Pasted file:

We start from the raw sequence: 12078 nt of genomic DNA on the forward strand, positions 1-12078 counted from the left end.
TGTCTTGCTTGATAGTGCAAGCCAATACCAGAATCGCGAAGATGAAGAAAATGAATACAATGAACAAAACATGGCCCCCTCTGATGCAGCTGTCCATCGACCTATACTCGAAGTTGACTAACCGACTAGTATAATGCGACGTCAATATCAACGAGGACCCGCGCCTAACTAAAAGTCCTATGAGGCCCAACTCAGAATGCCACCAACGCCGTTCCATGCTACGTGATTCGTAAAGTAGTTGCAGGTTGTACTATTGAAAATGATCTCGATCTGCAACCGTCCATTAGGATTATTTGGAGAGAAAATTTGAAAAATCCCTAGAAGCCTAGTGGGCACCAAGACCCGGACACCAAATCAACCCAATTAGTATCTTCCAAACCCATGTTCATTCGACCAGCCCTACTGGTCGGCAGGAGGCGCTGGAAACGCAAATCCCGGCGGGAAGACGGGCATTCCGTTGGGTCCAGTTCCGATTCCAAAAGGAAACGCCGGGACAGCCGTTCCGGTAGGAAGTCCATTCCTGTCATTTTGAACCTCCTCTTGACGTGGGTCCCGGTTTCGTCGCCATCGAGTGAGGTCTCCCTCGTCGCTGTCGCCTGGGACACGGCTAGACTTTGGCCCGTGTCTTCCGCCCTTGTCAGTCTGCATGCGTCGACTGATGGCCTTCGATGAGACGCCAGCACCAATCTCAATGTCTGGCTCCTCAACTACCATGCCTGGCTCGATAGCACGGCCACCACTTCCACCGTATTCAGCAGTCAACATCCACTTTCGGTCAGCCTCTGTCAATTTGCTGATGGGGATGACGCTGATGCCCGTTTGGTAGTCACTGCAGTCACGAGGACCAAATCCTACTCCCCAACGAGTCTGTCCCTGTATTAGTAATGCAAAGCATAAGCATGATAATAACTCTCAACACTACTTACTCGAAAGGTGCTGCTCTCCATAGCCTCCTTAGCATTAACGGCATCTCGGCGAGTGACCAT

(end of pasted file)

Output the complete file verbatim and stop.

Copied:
We start from the raw sequence: 12078 nt of genomic DNA on the forward strand, positions 1-12078 counted from the left end.
TGTCTTGCTTGATAGTGCAAGCCAATACCAGAATCGCGAAGATGAAGAAAATGAATACAATGAACAAAACATGGCCCCCTCTGATGCAGCTGTCCATCGACCTATACTCGAAGTTGACTAACCGACTAGTATAATGCGACGTCAATATCAACGAGGACCCGCGCCTAACTAAAAGTCCTATGAGGCCCAACTCAGAATGCCACCAACGCCGTTCCATGCTACGTGATTCGTAAAGTAGTTGCAGGTTGTACTATTGAAAATGATCTCGATCTGCAACCGTCCATTAGGATTATTTGGAGAGAAAATTTGAAAAATCCCTAGAAGCCTAGTGGGCACCAAGACCCGGACACCAAATCAACCCAATTAGTATCTTCCAAACCCATGTTCATTCGACCAGCCCTACTGGTCGGCAGGAGGCGCTGGAAACGCAAATCCCGGCGGGAAGACGGGCATTCCGTTGGGTCCAGTTCCGATTCCAAAAGGAAACGCCGGGACAGCCGTTCCGGTAGGAAGTCCATTCCTGTCATTTTGAACCTCCTCTTGACGTGGGTCCCGGTTTCGTCGCCATCGAGTGAGGTCTCCCTCGTCGCTGTCGCCTGGGACACGGCTAGACTTTGGCCCGTGTCTTCCGCCCTTGTCAGTCTGCATGCGTCGACTGATGGCCTTCGATGAGACGCCAGCACCAATCTCAATGTCTGGCTCCTCAACTACCATGCCTGGCTCGATAGCACGGCCACCACTTCCACCGTATTCAGCAGTCAACATCCACTTTCGGTCAGCCTCTGTCAATTTGCTGATGGGGATGACGCTGATGCCCGTTTGGTAGTCACTGCAGTCACGAGGACCAAATCCTACTCCCCAACGAGTCTGTCCCTGTATTAGTAATGCAAAGCATAAGCATGATAATAACTCTCAACACTACTTACTCGAAAGGTGCTGCTCTCCATAGCCTCCTTAGCATTAACGGCATCTCGGCGAGTGACCAT